There is an age-related decline in the mineral content of bones that leaves older people with a weaker, less dense, more brittle skeleton. Women begin to lose bone mass around the age of 30, putting them at risk for osteoporosis and associated fractures and back pain.
There are many factors that affect bone mineral density in the elderly. Some are poor dietary habits, hormonal changes, deficient calcium intake, deficient amounts of vitamin D, a sedentary lifestyle, deficient intake of green leafy vegetables and lack of boron and vitamin K. Nutritional adjustments, such as increasing daily calcium intake, have been shown to increase bone density, but can exercise adjustments benefit as well?
An article published in the journal of Sports Medicine investigated the potential role of exercise in helping women maintain bone mass. The researchers analyzed 21 studies and presented these conclusions:
- Regular exercise can delay or halt bone loss in women.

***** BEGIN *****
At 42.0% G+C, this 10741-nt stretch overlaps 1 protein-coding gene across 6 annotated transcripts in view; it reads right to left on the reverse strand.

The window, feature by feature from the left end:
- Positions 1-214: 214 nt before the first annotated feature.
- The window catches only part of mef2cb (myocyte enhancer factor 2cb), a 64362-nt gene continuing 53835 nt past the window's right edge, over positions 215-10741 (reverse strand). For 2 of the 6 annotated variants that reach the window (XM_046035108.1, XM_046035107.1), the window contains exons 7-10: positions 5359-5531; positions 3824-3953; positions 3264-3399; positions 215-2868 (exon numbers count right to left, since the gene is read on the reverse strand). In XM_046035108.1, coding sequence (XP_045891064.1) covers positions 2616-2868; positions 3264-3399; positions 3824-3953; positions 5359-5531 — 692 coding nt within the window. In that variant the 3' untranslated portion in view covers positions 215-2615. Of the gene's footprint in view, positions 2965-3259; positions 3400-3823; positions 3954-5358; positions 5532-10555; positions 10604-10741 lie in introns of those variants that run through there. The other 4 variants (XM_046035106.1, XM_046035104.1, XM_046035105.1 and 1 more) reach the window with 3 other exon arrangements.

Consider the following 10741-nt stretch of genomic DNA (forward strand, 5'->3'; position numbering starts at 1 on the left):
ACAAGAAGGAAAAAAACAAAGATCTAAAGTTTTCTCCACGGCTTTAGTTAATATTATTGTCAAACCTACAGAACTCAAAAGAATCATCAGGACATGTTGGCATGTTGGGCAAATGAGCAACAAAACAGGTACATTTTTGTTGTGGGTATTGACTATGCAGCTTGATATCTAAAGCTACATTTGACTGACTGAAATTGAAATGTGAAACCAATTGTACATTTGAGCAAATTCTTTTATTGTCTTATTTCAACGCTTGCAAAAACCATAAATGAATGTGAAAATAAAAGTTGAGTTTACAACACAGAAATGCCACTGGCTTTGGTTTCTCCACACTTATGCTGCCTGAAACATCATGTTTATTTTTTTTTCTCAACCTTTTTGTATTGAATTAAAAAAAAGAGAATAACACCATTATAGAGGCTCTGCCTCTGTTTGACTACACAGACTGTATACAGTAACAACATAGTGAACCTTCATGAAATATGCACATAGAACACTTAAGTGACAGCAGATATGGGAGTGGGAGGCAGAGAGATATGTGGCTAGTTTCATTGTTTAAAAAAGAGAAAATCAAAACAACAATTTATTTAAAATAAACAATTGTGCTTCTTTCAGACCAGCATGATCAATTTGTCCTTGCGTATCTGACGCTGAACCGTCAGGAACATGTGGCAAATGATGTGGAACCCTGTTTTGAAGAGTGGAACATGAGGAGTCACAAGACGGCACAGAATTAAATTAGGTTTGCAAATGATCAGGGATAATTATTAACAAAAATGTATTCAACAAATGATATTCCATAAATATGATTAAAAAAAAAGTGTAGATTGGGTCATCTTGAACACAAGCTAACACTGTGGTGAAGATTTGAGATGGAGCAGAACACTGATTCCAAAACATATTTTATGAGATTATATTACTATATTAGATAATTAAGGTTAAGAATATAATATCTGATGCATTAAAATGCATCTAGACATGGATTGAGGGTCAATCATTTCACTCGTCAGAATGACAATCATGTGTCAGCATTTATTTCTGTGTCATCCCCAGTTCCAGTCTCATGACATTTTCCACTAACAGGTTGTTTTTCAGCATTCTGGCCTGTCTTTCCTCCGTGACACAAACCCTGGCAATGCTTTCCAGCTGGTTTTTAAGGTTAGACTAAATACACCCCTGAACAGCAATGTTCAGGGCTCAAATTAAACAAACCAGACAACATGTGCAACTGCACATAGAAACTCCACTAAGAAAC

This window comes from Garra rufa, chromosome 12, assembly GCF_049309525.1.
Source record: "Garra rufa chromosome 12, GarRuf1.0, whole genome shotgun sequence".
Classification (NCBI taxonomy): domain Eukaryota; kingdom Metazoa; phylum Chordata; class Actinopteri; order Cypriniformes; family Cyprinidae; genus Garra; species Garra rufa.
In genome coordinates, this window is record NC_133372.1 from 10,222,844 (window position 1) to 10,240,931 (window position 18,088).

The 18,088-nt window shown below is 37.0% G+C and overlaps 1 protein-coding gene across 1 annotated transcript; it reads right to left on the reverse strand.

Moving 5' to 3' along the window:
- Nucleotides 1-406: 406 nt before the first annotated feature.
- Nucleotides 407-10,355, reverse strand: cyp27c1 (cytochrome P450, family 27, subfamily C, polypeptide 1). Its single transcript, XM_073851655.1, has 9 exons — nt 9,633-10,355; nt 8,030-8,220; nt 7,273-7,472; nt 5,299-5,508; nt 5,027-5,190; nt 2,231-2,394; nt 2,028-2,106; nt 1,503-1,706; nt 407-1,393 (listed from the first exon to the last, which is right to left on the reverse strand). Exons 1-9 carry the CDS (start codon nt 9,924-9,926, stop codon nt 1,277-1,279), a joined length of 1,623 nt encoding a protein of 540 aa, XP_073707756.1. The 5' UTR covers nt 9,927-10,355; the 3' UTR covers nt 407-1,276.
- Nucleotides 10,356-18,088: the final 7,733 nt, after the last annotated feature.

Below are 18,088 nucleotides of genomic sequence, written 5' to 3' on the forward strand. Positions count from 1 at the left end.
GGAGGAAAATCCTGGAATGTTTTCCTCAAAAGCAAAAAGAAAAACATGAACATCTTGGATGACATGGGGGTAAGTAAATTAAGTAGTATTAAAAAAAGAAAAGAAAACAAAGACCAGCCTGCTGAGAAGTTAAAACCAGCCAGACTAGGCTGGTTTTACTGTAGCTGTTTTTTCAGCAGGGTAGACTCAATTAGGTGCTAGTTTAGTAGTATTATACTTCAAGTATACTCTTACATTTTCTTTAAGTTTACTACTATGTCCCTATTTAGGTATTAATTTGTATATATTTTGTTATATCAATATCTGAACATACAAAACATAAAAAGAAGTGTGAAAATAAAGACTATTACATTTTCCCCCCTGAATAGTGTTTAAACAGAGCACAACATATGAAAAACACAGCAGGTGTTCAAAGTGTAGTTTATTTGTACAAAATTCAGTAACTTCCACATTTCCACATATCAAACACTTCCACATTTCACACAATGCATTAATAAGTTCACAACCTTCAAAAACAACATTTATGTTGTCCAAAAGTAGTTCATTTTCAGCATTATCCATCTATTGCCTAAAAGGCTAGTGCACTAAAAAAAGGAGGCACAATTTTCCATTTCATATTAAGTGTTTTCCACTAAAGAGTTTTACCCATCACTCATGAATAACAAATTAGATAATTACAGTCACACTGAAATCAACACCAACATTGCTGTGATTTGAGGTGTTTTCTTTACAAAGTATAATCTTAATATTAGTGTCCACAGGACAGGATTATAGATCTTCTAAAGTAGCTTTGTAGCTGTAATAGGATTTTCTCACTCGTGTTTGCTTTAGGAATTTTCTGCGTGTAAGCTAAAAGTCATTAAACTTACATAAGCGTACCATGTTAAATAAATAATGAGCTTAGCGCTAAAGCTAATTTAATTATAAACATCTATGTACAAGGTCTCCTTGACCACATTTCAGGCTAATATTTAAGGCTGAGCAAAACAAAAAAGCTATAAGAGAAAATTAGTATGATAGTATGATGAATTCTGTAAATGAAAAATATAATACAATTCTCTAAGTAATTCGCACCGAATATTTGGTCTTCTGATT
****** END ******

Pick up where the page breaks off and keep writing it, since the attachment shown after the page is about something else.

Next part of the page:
- Weight-bearing exercises are considerably more effective than exercises that do not involve any loading (such as swimming).
- Premenstrual and post menopausal women can benefit from a consistent exercise routine.
So what constitutes “weight-bearing exercise?”Basically, it’s any activity that stresses your bones against your full body weight, such as walking, dancing, running, tennis, step aerobics, or stair climbing. All those rowers, gliders, and ski machines at the gym will provide a good cardiovascular workout, but they won’t help you build or maintain body mass.
Here are some interesting facts about osteoporosis: In the very old, one in three women suffer hip fractures, one in six men suffer hip fractures. 15 percent of the elderly patients who suffer hip fractures will die from complications and another 50 percent will require expensive, long-term care.
Some nutrients that help prevent osteoporosis are calcium, vitamin B6, C, D, K, folic acid, manganese, boron, zinc, copper, strontium, silicon.